away, in front of a grandstand full of cheering spectators.
|Bob Hunt and
his grandson on a 1947 B John Deere he restored. (photo by Darla Hunt.)
Antique tractors make up a big part of the Reunion. As many as 475 tractors
will be seen, participating in parades, tractor pulls, threshing and baling
demonstrations. The 2004 featured tractor is a 1930 Oliver Hart-Parr 18-27,
owned by Fred Carlson of Wheaton, IL. A Drive-A-Tractor attraction
allows visitors to take a short drive around the barnyard on an antique
John Deere B.
More than 800 antique gas engines, from collectors and restorers all over
the U.S., will be viewed in the Gas Engine exhibit area. Featured this
year will be Olds engines.
Demonstrations of farming practices in the early days include a horse-powered
treadmill, horse-powered threshing and harnessing. In the Traction area,
old steam engines perform a balancing act on a teeterboard. There is a
scale model sawmill, operating shingle mill and a display of a boiler
and steam cylinder. Rock crushing and corn grinding are demonstrated in
the Gas Engine area. Horse farming demonstrations and a Labor Day horse
pull also are featured.
Threshing meals, reminiscent of days gone by, will be served by churches
and civic groups in numerous food tents. Reunion-goers also can choose
from such delicacies as elk burgers, turkey drumsticks, funnel cakes,
pizza, ice cream and more.
A fully restored antique carousel, driven by a century-old steam engine,
is housed in a special pavilion. Carousel riders enjoy the music of the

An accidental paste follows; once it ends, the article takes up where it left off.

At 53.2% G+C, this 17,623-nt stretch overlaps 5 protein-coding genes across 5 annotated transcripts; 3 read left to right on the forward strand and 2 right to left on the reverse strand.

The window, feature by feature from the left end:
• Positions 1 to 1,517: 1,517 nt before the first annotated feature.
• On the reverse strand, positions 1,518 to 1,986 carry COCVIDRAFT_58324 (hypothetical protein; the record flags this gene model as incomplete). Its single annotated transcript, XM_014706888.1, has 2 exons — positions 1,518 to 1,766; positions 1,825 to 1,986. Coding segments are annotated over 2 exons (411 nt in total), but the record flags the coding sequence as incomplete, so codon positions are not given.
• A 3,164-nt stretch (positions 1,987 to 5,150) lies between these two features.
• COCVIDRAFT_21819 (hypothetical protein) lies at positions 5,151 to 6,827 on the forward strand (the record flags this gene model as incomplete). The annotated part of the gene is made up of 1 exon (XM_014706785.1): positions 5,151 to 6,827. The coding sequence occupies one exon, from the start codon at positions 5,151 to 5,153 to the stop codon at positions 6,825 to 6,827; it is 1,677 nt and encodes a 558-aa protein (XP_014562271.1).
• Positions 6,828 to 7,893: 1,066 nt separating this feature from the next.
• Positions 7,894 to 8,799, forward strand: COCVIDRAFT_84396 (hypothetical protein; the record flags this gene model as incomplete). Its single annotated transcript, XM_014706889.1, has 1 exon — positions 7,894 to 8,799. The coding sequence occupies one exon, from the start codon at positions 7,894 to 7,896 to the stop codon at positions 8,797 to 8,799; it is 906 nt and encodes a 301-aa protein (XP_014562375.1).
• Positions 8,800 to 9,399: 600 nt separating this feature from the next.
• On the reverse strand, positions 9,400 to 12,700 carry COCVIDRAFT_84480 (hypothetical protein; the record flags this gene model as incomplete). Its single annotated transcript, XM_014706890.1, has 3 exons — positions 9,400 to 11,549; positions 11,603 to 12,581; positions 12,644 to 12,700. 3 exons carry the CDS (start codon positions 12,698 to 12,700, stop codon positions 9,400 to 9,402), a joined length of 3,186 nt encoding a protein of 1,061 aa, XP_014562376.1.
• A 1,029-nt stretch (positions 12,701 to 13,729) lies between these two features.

Military Band organ.
The Heritage Museum, located on the grounds, gives visitors a hands-on
look at American farm life a century ago. Many traction engines are on
display, including a monstrous 110-hp Case. The Family Farm House is filled
with artifacts from a 1915 farm family. A nearby exhibit demonstrates
the role of women on early-day farms. Another section shows an implement
dealership in 1939, along with horse-drawn and early tractor implements.
A mill, once located in Fayette, IA, shows how farmers processed wagonloads
of corn and wheat. Another exhibit shows how electricity changed the lives
of farmers in the 1930s and 40s. Theres an exhibit showing
how farms manage water problems. Finally, a large doll exhibit, donated
by a California family and managed by the Hawkeye Doll Club, shows dolls
that were cherished by farm families.
Elsewhere on the Reunion grounds, a Log Village features several buildings
from the 1800s. Costumed interpreters demonstrate open fire cooking, blacksmithing,
candle dipping, pioneer games and more. A Miss Sweet 16 contest
brings young ladies to the Reunion. Dressed in 1800s summer finery, they
serve as guides and official hostesses.
Reunion visitors can ride historic cars on the Midwest Electric Railway.